Wednesday, December 26, 2007

Cancer Fight Goes Nuclear

By ANDREW POLLACK New York Times Published: December 25, 2007

Medical centers are rushing to turn nuclear particle accelerators, formerly used only for exotic physics research, into the latest weapons against cancer.

The machines accelerate protons to nearly the speed of light and shoot them into tumors. Scientists say proton beams are more precise than the X-rays now typically used for radiation therapy, meaning fewer side effects from stray radiation and, possibly, a higher cure rate.

“I’m fascinated and horrified by the way it’s developing,” said Anthony L. Zietman, a radiation oncologist at Harvard and Massachusetts General Hospital, which operates a proton center. “This is the dark side of American medicine.”

Dr. Zietman said that while protons were vital in treating certain rare tumors, they were little better than the latest X-ray technology in dealing with prostate cancer, the common disease that many proton centers are counting on for business.

“You can scarcely tell the difference between them except in price,” he said. Medicare pays about $50,000 to treat prostate cancer with protons, almost twice as much as with X-rays.

Proponents say that more than 800,000 Americans — representing nearly two-thirds of new cancer cases — undergo radiation therapy each year. If only 250,000 of them could benefit from protons, they would fill more than 100 centers.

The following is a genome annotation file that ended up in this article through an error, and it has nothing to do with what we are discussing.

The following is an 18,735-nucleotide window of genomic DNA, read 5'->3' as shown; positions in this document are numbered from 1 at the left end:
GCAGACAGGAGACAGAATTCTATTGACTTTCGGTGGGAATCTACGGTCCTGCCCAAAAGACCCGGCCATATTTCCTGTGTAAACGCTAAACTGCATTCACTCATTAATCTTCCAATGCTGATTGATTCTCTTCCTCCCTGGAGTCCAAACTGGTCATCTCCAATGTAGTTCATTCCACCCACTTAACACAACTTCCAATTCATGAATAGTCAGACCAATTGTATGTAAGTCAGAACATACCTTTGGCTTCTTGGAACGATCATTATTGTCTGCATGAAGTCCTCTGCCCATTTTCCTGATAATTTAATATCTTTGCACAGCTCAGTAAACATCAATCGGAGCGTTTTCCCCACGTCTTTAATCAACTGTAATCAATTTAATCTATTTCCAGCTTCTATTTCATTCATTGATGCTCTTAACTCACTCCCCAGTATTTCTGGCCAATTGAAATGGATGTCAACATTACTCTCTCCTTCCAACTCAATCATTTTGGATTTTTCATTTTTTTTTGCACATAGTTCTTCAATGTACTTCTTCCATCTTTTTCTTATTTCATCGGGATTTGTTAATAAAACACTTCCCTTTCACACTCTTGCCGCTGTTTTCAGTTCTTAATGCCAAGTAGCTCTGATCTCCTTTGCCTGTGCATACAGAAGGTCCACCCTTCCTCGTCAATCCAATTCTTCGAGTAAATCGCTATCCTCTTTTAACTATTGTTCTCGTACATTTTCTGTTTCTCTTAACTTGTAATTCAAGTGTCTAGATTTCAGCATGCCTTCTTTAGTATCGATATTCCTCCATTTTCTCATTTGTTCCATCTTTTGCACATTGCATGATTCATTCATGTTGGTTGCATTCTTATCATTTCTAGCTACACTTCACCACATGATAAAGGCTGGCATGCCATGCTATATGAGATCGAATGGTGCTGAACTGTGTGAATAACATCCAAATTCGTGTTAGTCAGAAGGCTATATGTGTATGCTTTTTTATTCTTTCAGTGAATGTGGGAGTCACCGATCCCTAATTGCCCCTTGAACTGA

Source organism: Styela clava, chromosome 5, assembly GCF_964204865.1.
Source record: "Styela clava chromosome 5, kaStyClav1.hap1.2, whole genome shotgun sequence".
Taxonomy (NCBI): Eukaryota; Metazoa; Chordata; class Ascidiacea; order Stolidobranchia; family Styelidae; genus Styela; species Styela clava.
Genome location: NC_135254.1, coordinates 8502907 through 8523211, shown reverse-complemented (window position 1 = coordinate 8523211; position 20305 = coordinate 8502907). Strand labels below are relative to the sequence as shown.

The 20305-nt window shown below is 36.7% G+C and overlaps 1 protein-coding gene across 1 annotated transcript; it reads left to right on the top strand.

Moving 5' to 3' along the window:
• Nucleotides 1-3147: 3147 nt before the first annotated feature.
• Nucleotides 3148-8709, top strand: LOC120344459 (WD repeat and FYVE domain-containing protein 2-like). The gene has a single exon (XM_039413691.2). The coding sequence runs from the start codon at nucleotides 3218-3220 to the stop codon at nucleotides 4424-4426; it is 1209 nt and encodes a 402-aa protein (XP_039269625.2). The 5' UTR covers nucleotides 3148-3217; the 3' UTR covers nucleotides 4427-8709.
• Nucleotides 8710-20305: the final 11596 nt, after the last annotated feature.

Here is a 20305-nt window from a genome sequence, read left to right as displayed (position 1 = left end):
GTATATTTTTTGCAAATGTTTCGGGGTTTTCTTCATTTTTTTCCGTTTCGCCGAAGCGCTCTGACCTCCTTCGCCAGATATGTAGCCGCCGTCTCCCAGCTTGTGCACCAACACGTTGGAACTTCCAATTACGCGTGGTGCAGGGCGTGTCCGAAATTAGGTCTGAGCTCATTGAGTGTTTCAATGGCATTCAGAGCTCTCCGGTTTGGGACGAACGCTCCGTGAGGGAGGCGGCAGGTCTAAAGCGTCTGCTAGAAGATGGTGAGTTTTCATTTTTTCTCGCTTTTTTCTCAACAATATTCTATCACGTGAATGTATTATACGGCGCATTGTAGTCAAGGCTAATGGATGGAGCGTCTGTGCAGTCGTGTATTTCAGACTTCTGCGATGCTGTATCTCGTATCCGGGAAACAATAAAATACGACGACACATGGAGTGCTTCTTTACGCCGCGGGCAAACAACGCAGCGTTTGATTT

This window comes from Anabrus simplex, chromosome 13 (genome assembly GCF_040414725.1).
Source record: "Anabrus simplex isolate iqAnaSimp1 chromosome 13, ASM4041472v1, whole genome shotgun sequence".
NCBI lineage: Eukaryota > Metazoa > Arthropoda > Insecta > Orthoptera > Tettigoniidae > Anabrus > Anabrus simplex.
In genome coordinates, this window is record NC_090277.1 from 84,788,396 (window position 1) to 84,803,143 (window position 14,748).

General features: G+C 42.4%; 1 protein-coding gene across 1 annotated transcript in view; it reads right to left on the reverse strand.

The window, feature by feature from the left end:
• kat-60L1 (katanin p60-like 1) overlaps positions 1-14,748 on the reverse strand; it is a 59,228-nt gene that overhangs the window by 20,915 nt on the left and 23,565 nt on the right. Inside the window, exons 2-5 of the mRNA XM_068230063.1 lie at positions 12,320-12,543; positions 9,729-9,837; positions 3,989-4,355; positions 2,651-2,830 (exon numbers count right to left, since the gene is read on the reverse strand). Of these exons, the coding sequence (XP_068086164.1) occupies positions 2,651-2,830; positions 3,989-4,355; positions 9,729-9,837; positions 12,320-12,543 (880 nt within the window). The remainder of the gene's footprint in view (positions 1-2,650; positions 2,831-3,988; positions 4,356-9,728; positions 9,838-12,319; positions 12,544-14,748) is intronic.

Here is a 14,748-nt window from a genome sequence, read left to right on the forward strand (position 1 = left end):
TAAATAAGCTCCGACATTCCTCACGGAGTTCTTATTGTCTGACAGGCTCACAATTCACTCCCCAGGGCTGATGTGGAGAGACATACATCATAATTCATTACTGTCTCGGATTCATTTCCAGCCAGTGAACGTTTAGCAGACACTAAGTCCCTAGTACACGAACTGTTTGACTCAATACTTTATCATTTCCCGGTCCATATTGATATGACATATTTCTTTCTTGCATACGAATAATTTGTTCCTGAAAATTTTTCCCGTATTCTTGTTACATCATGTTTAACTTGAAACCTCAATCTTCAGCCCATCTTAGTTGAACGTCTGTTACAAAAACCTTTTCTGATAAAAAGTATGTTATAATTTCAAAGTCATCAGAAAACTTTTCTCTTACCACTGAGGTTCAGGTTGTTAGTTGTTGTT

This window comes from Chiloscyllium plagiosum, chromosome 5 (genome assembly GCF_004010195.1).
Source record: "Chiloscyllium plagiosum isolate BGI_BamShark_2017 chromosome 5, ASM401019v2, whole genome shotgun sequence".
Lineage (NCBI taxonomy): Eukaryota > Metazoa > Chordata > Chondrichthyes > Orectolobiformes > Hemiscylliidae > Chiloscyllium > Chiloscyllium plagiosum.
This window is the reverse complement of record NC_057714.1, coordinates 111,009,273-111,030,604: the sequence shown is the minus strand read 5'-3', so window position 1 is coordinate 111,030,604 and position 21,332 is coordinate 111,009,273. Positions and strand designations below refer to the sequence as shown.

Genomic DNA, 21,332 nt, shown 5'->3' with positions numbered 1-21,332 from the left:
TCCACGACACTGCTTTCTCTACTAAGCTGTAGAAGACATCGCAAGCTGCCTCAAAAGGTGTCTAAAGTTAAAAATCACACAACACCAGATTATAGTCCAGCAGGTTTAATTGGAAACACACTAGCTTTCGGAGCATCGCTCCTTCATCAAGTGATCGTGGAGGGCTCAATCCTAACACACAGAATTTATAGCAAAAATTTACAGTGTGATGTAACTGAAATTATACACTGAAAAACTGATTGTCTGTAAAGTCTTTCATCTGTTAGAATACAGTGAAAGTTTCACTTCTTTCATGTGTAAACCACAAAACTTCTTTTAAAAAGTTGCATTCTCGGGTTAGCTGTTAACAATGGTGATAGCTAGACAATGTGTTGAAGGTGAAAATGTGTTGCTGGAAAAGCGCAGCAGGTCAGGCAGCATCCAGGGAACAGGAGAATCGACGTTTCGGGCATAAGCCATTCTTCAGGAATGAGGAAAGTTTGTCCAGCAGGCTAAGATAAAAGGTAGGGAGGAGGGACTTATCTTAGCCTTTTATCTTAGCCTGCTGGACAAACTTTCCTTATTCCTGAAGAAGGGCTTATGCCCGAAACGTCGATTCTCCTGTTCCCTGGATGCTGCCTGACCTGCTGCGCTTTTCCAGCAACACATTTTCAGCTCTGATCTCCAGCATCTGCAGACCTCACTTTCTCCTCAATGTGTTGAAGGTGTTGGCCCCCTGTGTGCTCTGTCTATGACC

Most people undergoing proton treatment are men with localized prostate cancer.
Proton therapy can help avoid the worst side-effects, like impotence, by exposing the bladder and rectum of a prostate patient to less radiation than X-rays. The stray radiation, though, from the newest form of X-rays, called intensity-modulated radiation therapy, is already low, diminishing any advantages from proton therapy.

X-rays, which are high-energy electromagnetic waves, pass through the body, depositing their energy all along the way, not just in the tumor. By contrast, protons — subatomic particles with a positive electrical charge — can be made to stop on the tumor and dump most of their payload there.

Abridged =>>

Cancer a Very Lucrative Business?

With enough patients “it becomes a very lucrative system,” Mr. Phillips, a sales manager with Optivus Proton Therapy, said at the meeting of the American Society for Therapeutic Radiology and Oncology held here in late October. Referring to one proton center that treats up to 175 patients a day, he added, “You can imagine what the return on investment is on that.”


Mr. Phillip: If by chance you happen to be one of the 2,400,000 Americans that will become new victims of cancer every year, I would like to interview you and ask you "How does it feels becoming "Very Lucrative" business?"

Can you imagine getting old and having cancer? then you would be twice as lucrative, your name might even make it on InfoUSA advertised lists of “Elderly Opportunity Seekers,” 3.3 million older people “looking for ways to make money,” and “Suffering Seniors,” 4.7 million people with cancer or Alzheimer’s disease. “Oldies but Goodies” contained 500,000 gamblers over 55 years old, for 8.5 cents apiece. One list said: “These people are gullible. They want to believe that their luck can change.”

What if you are old, have cancer and get Alzheimer's ? Would this list sell at premium?

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